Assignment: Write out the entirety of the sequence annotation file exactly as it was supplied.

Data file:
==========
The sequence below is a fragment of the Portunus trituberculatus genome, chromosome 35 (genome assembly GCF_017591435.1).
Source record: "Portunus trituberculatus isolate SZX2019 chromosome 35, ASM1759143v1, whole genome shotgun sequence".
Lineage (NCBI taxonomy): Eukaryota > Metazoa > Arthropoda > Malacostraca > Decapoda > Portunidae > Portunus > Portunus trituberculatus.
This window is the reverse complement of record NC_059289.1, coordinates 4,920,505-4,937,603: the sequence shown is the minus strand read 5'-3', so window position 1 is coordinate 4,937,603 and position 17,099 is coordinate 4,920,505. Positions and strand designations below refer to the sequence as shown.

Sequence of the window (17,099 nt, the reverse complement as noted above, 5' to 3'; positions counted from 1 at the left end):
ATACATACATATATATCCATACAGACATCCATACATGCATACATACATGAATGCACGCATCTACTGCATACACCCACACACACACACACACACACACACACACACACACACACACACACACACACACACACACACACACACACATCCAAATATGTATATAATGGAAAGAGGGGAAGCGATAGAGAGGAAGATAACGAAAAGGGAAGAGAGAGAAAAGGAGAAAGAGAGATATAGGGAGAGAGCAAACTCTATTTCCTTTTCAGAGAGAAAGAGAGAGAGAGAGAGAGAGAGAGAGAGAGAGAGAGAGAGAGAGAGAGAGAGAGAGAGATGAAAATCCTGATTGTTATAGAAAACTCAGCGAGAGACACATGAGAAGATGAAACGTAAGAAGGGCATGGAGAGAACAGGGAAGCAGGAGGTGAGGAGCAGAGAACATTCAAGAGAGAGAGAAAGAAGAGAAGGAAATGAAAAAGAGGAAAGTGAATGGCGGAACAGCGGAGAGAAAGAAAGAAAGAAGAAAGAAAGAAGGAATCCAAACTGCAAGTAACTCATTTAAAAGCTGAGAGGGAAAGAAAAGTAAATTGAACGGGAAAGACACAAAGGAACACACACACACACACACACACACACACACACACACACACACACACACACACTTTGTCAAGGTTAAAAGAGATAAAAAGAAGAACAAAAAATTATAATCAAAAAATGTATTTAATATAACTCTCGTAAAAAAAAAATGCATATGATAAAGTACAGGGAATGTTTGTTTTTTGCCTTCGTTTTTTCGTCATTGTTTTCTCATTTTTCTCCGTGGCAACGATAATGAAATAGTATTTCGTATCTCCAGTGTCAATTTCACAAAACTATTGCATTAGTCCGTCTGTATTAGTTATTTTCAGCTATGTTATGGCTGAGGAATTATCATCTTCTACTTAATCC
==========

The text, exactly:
The sequence below is a fragment of the Portunus trituberculatus genome, chromosome 35 (genome assembly GCF_017591435.1).
Source record: "Portunus trituberculatus isolate SZX2019 chromosome 35, ASM1759143v1, whole genome shotgun sequence".
Lineage (NCBI taxonomy): Eukaryota > Metazoa > Arthropoda > Malacostraca > Decapoda > Portunidae > Portunus > Portunus trituberculatus.
This window is the reverse complement of record NC_059289.1, coordinates 4,920,505-4,937,603: the sequence shown is the minus strand read 5'-3', so window position 1 is coordinate 4,937,603 and position 17,099 is coordinate 4,920,505. Positions and strand designations below refer to the sequence as shown.

Sequence of the window (17,099 nt, the reverse complement as noted above, 5' to 3'; positions counted from 1 at the left end):
ATACATACATATATATCCATACAGACATCCATACATGCATACATACATGAATGCACGCATCTACTGCATACACCCACACACACACACACACACACACACACACACACACACACACACACACACACACACACACACACACACACATCCAAATATGTATATAATGGAAAGAGGGGAAGCGATAGAGAGGAAGATAACGAAAAGGGAAGAGAGAGAAAAGGAGAAAGAGAGATATAGGGAGAGAGCAAACTCTATTTCCTTTTCAGAGAGAAAGAGAGAGAGAGAGAGAGAGAGAGAGAGAGAGAGAGAGAGAGAGAGAGAGAGAGAGAGATGAAAATCCTGATTGTTATAGAAAACTCAGCGAGAGACACATGAGAAGATGAAACGTAAGAAGGGCATGGAGAGAACAGGGAAGCAGGAGGTGAGGAGCAGAGAACATTCAAGAGAGAGAGAAAGAAGAGAAGGAAATGAAAAAGAGGAAAGTGAATGGCGGAACAGCGGAGAGAAAGAAAGAAAGAAGAAAGAAAGAAGGAATCCAAACTGCAAGTAACTCATTTAAAAGCTGAGAGGGAAAGAAAAGTAAATTGAACGGGAAAGACACAAAGGAACACACACACACACACACACACACACACACACACACACACACACACACACACTTTGTCAAGGTTAAAAGAGATAAAAAGAAGAACAAAAAATTATAATCAAAAAATGTATTTAATATAACTCTCGTAAAAAAAAAATGCATATGATAAAGTACAGGGAATGTTTGTTTTTTGCCTTCGTTTTTTCGTCATTGTTTTCTCATTTTTCTCCGTGGCAACGATAATGAAATAGTATTTCGTATCTCCAGTGTCAATTTCACAAAACTATTGCATTAGTCCGTCTGTATTAGTTATTTTCAGCTATGTTATGGCTGAGGAATTATCATCTTCTACTTAATCC